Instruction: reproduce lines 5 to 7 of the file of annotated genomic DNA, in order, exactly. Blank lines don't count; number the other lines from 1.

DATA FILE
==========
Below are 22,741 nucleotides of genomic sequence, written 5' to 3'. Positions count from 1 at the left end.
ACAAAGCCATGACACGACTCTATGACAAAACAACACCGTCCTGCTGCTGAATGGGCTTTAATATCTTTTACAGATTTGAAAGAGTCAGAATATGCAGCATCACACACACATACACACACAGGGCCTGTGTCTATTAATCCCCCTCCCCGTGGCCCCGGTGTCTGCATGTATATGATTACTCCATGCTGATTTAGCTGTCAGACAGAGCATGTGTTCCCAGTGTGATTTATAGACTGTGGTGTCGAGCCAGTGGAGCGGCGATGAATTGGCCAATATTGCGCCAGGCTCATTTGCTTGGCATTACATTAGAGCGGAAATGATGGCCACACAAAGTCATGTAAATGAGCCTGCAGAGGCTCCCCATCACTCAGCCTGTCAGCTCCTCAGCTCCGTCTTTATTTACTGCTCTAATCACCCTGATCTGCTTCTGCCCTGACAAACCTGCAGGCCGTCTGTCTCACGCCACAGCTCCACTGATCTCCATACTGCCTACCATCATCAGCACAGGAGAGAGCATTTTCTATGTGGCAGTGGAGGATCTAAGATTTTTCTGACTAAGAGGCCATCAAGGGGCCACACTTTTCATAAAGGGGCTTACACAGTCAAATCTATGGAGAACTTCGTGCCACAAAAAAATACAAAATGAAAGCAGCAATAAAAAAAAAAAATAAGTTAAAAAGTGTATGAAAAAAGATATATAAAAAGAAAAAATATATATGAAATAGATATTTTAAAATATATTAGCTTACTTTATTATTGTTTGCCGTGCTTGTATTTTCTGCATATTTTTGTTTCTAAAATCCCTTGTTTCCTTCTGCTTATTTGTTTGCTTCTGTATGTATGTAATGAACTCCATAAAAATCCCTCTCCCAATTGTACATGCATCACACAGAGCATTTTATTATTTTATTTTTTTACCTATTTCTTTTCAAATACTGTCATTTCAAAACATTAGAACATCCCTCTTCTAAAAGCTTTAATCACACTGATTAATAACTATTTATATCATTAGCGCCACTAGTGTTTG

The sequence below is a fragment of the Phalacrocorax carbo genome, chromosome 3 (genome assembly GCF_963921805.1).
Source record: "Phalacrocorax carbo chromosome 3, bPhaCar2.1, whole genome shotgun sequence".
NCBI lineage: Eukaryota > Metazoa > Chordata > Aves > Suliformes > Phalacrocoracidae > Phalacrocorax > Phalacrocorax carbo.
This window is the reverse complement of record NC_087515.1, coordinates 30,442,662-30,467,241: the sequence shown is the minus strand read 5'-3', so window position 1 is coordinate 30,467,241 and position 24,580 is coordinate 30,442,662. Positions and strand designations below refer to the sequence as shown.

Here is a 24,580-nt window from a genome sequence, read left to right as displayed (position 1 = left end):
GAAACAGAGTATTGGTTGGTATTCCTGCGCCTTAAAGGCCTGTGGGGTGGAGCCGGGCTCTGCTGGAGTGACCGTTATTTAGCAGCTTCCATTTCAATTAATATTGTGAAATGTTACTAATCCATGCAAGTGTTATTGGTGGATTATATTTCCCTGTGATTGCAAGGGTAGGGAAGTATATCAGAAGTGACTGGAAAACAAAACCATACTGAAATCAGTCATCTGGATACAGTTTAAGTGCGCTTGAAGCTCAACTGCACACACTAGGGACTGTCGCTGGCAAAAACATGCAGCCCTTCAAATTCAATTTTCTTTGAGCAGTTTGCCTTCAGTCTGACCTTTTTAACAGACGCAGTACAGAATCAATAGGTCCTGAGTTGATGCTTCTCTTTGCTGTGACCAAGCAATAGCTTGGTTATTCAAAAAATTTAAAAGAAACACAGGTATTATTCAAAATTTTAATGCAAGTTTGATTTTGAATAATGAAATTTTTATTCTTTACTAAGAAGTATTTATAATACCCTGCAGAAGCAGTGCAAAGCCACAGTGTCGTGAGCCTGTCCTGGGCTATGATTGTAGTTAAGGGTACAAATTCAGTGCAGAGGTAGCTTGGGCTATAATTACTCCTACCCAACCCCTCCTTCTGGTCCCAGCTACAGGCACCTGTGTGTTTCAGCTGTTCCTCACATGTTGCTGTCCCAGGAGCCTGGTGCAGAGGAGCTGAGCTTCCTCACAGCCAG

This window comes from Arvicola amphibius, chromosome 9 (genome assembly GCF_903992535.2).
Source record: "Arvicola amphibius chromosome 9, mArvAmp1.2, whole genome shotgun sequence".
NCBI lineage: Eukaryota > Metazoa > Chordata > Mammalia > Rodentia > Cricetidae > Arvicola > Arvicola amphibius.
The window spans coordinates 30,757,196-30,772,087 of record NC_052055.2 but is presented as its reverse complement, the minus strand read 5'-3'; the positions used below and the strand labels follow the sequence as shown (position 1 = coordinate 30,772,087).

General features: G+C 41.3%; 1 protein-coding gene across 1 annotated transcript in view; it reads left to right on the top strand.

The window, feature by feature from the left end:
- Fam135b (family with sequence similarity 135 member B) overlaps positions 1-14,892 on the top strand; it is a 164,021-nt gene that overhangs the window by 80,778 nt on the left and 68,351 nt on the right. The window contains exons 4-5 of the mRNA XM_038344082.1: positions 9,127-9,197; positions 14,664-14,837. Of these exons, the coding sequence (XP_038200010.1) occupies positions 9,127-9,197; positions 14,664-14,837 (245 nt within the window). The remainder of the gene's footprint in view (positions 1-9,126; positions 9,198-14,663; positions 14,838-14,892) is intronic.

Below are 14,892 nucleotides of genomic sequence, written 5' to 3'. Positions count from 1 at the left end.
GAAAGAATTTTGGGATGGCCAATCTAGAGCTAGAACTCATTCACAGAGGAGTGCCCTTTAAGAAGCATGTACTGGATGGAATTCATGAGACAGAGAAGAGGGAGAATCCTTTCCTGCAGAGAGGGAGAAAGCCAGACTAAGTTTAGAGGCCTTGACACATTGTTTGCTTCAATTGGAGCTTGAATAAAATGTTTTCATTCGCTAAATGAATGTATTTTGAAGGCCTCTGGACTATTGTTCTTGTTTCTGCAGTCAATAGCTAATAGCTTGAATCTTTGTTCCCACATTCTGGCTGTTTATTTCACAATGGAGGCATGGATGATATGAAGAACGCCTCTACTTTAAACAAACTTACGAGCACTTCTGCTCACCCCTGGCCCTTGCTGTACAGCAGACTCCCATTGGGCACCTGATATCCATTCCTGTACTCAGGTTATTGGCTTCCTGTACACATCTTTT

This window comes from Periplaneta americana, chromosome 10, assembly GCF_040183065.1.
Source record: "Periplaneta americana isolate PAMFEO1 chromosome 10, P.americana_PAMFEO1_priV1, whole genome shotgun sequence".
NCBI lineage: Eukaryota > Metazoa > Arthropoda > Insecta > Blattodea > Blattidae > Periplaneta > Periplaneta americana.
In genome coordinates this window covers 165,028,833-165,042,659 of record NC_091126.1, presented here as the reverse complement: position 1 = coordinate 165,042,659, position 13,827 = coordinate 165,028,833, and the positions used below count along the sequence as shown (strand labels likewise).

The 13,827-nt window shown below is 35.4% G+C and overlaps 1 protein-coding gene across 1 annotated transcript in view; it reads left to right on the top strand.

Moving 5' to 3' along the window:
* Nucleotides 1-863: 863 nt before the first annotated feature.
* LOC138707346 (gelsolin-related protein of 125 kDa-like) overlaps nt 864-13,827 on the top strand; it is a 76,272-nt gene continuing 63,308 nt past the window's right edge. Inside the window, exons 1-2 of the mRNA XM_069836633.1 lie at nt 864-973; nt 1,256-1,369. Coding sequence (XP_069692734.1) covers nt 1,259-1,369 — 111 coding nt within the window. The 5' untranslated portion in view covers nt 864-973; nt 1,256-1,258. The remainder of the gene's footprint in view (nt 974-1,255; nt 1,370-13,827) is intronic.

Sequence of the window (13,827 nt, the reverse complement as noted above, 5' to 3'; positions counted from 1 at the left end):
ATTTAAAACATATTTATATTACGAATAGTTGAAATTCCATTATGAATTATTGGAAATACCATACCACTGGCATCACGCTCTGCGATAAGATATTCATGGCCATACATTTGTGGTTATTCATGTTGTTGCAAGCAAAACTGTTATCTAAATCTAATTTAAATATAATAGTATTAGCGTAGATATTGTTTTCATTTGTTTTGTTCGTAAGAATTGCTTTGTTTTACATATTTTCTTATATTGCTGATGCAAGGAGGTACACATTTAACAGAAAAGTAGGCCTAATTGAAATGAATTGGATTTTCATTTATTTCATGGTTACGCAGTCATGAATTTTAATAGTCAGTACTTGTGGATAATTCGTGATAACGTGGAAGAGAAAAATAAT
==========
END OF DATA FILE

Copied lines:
NCBI lineage: Eukaryota > Metazoa > Chordata > Aves > Suliformes > Phalacrocoracidae > Phalacrocorax > Phalacrocorax carbo.
This window is the reverse complement of record NC_087515.1, coordinates 30,442,662-30,467,241: the sequence shown is the minus strand read 5'-3', so window position 1 is coordinate 30,467,241 and position 24,580 is coordinate 30,442,662. Positions and strand designations below refer to the sequence as shown.

Here is a 24,580-nt window from a genome sequence, read left to right as displayed (position 1 = left end):